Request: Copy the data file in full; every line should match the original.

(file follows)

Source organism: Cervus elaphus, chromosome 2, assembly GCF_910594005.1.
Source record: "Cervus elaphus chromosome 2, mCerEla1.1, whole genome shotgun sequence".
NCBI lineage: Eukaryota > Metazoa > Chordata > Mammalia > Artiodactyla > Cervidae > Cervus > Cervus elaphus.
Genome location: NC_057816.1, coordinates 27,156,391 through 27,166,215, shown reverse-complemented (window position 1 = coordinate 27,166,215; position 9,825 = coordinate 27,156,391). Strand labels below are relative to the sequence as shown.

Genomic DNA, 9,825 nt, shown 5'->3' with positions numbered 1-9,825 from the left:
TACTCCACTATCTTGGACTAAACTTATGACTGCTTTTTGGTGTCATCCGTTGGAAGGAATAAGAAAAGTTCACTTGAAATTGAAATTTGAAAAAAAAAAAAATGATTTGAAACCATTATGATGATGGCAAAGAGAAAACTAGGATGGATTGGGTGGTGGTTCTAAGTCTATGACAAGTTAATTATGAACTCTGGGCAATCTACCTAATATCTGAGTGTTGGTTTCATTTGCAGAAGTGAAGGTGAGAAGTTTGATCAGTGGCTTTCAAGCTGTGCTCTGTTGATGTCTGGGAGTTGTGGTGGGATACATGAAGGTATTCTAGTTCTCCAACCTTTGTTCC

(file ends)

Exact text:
Source organism: Cervus elaphus, chromosome 2, assembly GCF_910594005.1.
Source record: "Cervus elaphus chromosome 2, mCerEla1.1, whole genome shotgun sequence".
NCBI lineage: Eukaryota > Metazoa > Chordata > Mammalia > Artiodactyla > Cervidae > Cervus > Cervus elaphus.
Genome location: NC_057816.1, coordinates 27,156,391 through 27,166,215, shown reverse-complemented (window position 1 = coordinate 27,166,215; position 9,825 = coordinate 27,156,391). Strand labels below are relative to the sequence as shown.

Genomic DNA, 9,825 nt, shown 5'->3' with positions numbered 1-9,825 from the left:
TACTCCACTATCTTGGACTAAACTTATGACTGCTTTTTGGTGTCATCCGTTGGAAGGAATAAGAAAAGTTCACTTGAAATTGAAATTTGAAAAAAAAAAAAATGATTTGAAACCATTATGATGATGGCAAAGAGAAAACTAGGATGGATTGGGTGGTGGTTCTAAGTCTATGACAAGTTAATTATGAACTCTGGGCAATCTACCTAATATCTGAGTGTTGGTTTCATTTGCAGAAGTGAAGGTGAGAAGTTTGATCAGTGGCTTTCAAGCTGTGCTCTGTTGATGTCTGGGAGTTGTGGTGGGATACATGAAGGTATTCTAGTTCTCCAACCTTTGTTCC